This explains why we have always regarded it as a matter of indifference that one or another of us writes an overwhelming part of this or that text. Whoever writes under this signature is literally nobody, or everybody. Among those who hold the schismatic position of the Invisible Committee, all the friends will debate this or that unilateral formulation, this or that thesis, this or that perception. In short: we are scribes of our time, which is to say, of the real movement that destitutes the existing state of things. Whence the absence of any author for these texts. The method seems to work fairly well: few can claim, after two decades, to have not a word to withdraw from what they said about their time, and to have been able to hold such a scandalous position throughout. “To refuse to hold the state of things as valid is the attitude that proves the existence, I would not even say of an intelligence, but the existence of the soul” (Dionys Mascolo).
The recent publication of a truly anonymous book, the Conspiracist Manifesto, perfectly unacceptable to its epoch, has provided the occasion for a remarkable campaign of revenge on the part of all those who long felt humiliated by the “successes” of the Invisible Committee to date. The signal for this public lynching was given to L’Express on the basis of “information” emanating from the police — sloppy detective work that was followed by the interception and destruction of correspondence from a “prestigious” Parisian publisher, a snoop work that it would not be hard to attribute, once again, to the DGSI (General Directorate for Internal Security). The journalistic flunkies bravely followed suit, without any memory of how little success they’d previously had in howling with the wolves against the Invisible Committee. At the climax of their campaign, they boasted that they understood nothing of the Manifesto, but not without first complaining that the book was too informed in too many areas to contradict it — poor guys! Finally, the old Negrist partisans of “minor biopolitics” or even of “inflationary biopolitics” joined the throng, those whose historical defeat coincided precisely with the victory of their ideas on the side of the Empire. Today it is Klaus Schwab of the World Economic Forum who is invited to the Vatican to discuss with Pope Francis his philanthropic project of universal income. As for “inflationary biopolitics,” after the last two years no one needs any help picturing what’s at stake. “Because the most formidable stratagem of Empire lies in its throwing everything that opposes it into one ugly heap-of ‘barbarism,’ ‘sects,’ ‘terrorism,’ or ‘conflicting extremisms” (“This is not a Program,” Tiqqun 2), our failing Negrist spectres and other sub-Foucauldians hastened to shriek “confusion,” “fascism,” “eugenics,” and why not — while we’re at it — “negationism.” It is true, after all, that the Manifesto in question makes a mess [fait un sort] of positivism. QED. Yet those who have been invalidated by the course of events ever since the Yellow Vests prefer to tell themselves that it is the revolts themselves that are confused, and not themselves. The “fascism” they see everywhere is merely the one they desire at base, since it would make them right, if not intellectually, then morally. They would then have some chance of finally becoming the heroic victims they dream themselves to be. Those who have given up fighting historically prefer to forget that the war over the epoch is also waged on the terrain of ideas — without which, incidentally, Foucault would not have wrested “biopolitics” from its Nazi and behaviorist designers. As for the belief that there is a kind of revolution that comes draped in purity, or that it is by multiplying moralistic anathemas, political prophylactic measures, and cultural snobbery that one defeats counter-revolutions — we leave all this to the imperial left. The latter only condemns itself, decomposing behind its sanitary cordons and its preventive measures, clinging to what it believes to be its accumulated political capital — condemned to watch as its rhetoric inclines asymptotically towards that of the rulers.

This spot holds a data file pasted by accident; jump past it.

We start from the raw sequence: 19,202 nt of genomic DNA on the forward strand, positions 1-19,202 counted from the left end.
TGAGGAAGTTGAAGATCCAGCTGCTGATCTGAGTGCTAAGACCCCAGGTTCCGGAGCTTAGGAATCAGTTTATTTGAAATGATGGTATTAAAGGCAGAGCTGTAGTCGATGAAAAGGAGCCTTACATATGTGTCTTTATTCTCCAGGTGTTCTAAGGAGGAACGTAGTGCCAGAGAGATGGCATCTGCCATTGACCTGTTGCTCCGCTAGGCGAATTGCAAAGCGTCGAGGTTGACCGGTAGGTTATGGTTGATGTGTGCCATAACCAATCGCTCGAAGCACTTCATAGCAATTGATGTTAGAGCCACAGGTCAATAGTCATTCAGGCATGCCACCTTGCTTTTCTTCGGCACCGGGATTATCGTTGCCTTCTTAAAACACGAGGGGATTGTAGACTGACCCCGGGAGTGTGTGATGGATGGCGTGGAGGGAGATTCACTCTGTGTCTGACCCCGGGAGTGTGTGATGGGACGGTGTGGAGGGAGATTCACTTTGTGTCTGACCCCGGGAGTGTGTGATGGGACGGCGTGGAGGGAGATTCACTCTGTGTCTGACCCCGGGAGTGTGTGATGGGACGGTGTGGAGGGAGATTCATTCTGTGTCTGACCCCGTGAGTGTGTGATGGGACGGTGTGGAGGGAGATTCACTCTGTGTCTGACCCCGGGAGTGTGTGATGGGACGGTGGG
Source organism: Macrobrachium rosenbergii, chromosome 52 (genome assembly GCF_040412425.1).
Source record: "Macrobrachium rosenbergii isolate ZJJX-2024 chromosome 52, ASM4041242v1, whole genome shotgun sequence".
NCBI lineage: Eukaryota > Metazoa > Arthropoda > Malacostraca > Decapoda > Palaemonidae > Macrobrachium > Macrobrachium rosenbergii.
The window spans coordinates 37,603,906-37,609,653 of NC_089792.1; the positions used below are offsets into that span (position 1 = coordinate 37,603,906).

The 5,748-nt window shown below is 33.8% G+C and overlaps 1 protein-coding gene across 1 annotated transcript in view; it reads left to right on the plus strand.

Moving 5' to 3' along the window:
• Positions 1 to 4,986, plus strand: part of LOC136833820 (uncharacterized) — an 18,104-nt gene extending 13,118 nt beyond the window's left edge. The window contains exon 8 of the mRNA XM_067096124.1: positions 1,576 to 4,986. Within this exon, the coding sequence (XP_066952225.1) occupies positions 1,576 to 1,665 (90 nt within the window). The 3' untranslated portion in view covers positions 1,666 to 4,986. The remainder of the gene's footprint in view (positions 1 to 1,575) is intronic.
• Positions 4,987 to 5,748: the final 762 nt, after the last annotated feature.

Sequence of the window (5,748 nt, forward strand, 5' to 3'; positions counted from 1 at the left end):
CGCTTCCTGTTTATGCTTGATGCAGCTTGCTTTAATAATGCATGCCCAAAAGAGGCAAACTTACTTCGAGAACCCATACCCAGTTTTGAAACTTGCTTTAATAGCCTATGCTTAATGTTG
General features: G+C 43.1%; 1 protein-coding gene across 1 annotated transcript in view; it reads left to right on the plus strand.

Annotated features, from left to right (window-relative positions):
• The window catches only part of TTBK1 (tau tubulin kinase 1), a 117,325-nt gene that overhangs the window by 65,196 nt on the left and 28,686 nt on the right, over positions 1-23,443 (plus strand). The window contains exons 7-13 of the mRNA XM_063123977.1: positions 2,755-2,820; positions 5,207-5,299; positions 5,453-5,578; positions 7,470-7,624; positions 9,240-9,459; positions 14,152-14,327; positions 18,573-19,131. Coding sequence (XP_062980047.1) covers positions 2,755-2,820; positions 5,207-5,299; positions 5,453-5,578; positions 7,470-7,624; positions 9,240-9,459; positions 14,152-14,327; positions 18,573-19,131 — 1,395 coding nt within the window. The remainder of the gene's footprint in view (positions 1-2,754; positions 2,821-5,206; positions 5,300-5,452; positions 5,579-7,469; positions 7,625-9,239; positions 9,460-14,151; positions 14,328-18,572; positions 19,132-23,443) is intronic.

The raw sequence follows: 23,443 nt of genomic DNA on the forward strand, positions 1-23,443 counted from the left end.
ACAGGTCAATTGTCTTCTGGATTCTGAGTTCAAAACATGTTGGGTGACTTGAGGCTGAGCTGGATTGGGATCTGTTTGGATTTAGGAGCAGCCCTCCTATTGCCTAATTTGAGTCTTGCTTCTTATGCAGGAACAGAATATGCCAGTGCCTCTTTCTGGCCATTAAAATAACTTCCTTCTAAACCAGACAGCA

As for us, we prefer to attack, to take some shots and to give some too.
We prefer to engage.
We will never surrender.